Two examples of the persecution are then adduced (cf. 1 Macc 1:60–1; 2:31–8 ). Women with babies at their breasts, who would normally enjoy privacy at home are paraded publicly through the streets as opponents of Antiochus' ideals for the city. Men who meet outside the city and away from sight are still burnt, their rituals seen as a threat to the state. The ritual of initiation into Judaism, circumcision (Gen 17:9–14 ), and the sabbath, the sign of God's delivering his people from Egypt (Deut 5:12–15 ), are outlawed.

( 6:12–17 ) Reflections of the Author

The persecution is interpreted as God's discipline of his people, pre-empting a harsher judgement. As at Deut 8:5 , God is seen as a parent who trains and educates his child. In some ways this differs from Wis 11:10–12:27 where God's forbearance towards other nations is to give them time to repent (cf. Sir 5:4–8 ).

( 6:18–7:42 ) The Cry for Help

After providing a reflection on the events, the author focuses on the martyrdoms of Eleazar and the mother and her seven sons. That the two narratives are tied together is shown by the concluding note at 7:42 : ‘the eating of sacrifices’ is a term found in the story of Eleazar ( 6:18 ), the term for ‘tortures’ is found at 7:1, 13, 15 . The author sees these events as the pivotal point in turning God's anger into mercy ( 7:38; 8:5 ).

( 6:18–31 ) Eleazar

The story of Eleazar is retold in greater detail in 4 Macc 5–7 . There he is a priest (4 Macc 5:4 ), here he is a scribe. The exact social meaning of this term is not certain, but it means more than someone who copies or writes documents. He is a leading official, well known to those in charge of the sacrifices. We do not know if they are Jews or non-Jews. As all heroes, Eleazar is handsome, of noble birth, and dignified. Pork was prohibited by the Torah (Lev 11:7–8; Deut 14:8 ). The method of torture is unclear: tympanon is a drum, stick, or wagon-wheel and so the sense is of something turning around, perhaps a rack. The narrative is full of rhetorical flourishes and contrasts, as the last words are designed to arouse emotion in the reader. Eleazar refuses any contradiction betwen his private and public behaviour; consistency, not hypocrisy, is his watchword. He is a model of aretē (Simonides, Lyra Graeca, LCL ii 359, no. 127), just as Achilles chose death with honour rather than long life without glory (Homer, Iliad, 9.410–16). Here a Jew rather than the Seleucid officials symbolizes this classical Greek virtue. What is interesting is that there is no mention of restoration to life in this story. Eleazar asks that he be sent down to the bleak world of Hades. Eleazar is not seeking a reward, only to live nobly.

( 7:1–42 ) The Mother and her Seven Sons

After the martyrdom of an important male comes the story of the deaths of a mother and her sons. Stories of whole families perishing under attack are found in Jewish literature, for example in the story of Taxo and his seven sons (As. Mos. 9) and in that of the Galilean martyrs (Jos. JW 1.312–13; Ant. 14.429–30) and in Greek literature, as in the deaths of Theoxena and her sister's children (Polyb. 23.10–11). The particular story of a mother with her seven sons, so laden with emotion, was a favourite one in later rabbinic literature, either before a Roman emperor (b. Git. 57b; Midr. Lam. 1:16 ) or more generally in the days of persecution (Pesiq. R. 43). The folklore motif of the importance of the youngest son is also found in this traditional tale. The story is loosely connected with the preceding account, and scholars have wondered where it took place. Later tradition, both Jewish and Christian, located it at Antioch. However, there is no indication of a change of scene from the preceding account, and the folk-tale type where a ruler is bested by a wiser underling argues against any search for a specific locale. The wicked character of the emperor is stressed, as the martyrs respond calmly while the emperor loses control of himself.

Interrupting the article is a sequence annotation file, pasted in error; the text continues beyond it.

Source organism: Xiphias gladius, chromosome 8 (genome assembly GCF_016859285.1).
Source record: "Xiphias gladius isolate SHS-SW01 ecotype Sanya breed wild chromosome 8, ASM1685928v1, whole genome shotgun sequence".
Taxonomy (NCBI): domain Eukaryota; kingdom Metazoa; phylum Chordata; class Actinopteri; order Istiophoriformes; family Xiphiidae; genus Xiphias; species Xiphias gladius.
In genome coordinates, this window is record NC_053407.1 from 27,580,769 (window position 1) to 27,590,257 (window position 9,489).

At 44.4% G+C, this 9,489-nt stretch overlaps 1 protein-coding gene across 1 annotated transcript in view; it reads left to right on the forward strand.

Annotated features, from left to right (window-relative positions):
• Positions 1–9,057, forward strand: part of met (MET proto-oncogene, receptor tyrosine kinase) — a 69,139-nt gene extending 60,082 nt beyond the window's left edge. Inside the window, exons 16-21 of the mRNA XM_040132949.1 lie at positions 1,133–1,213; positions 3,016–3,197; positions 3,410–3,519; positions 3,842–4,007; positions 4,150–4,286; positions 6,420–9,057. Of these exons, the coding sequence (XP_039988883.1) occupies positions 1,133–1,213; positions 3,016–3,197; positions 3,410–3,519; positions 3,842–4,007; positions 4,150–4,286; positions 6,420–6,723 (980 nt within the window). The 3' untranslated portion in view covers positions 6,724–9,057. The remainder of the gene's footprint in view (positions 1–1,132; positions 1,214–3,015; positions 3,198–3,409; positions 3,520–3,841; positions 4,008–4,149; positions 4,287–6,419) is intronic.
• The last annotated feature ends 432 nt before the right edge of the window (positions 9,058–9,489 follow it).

vv. 3–5 , the brothers are all dehumanized, as first the tongue, the instrument of human communication, is cut out and then, with legs and arms lopped off, the first brother is fried like an animal. vv. 6–7 , the quotation from Deut 32:36 is apt, as the purpose of the song of Deut 32 is to confront the people as a witness. The quotation is from that section of the song where God, after chastising his faithless people, begins to take vengeance on his instruments of anger who think they have conquered God's people by their own power.

vv. 7–9 , the boy uses his last breath to contrast Antiochus' limited power with that of the King of the universe. The mention of a renewal of life evidences the growing belief in a resurrection and judgement after death. As noted, the story of Eleazar only speaks of the traditional shade-like existence in Sheol/Hades. In the psalms, however, there are passages which speak of a longing for a continued enjoyment of God (Ps 73:23–6; 16:9–10; 84:10 ), and also passages which speak of resurrection in the context of national restoration (Ezek 37; Hos 6:2 ; the fascinating Isa 26:19 ). 1 Enoch speaks of an after-death judgement (1 Enoch 22–7; 91:10; 93:2; 104:1–16 ) and Dan 12:2–3 clearly expresses a belief in resurrection (cf. also 1 Enoch 90:33 ). The Greek translators of passages such as Isa 26:19; Job 19:24–6; 14:14 seem to speak of individual renewal. The threefold repetition of the first person plural in v. 9 shows that the author of 2 Maccabees is speaking of individual resurrection. There probably was a rich tradition about the shades in Sheol (cf. Isa 14:9–22 ); they can be brought back, but do not like to be disturbed (1 Sam 28:18–19 ), and Job 14:7–22 asserts that the shades do not come back to this present existence. The boy about to be martyred, however, is made to proclaim that the dead will be given life again, presumably life on this earth as the description at 7:23 resonates with the description of the first human at Gen 2:7 .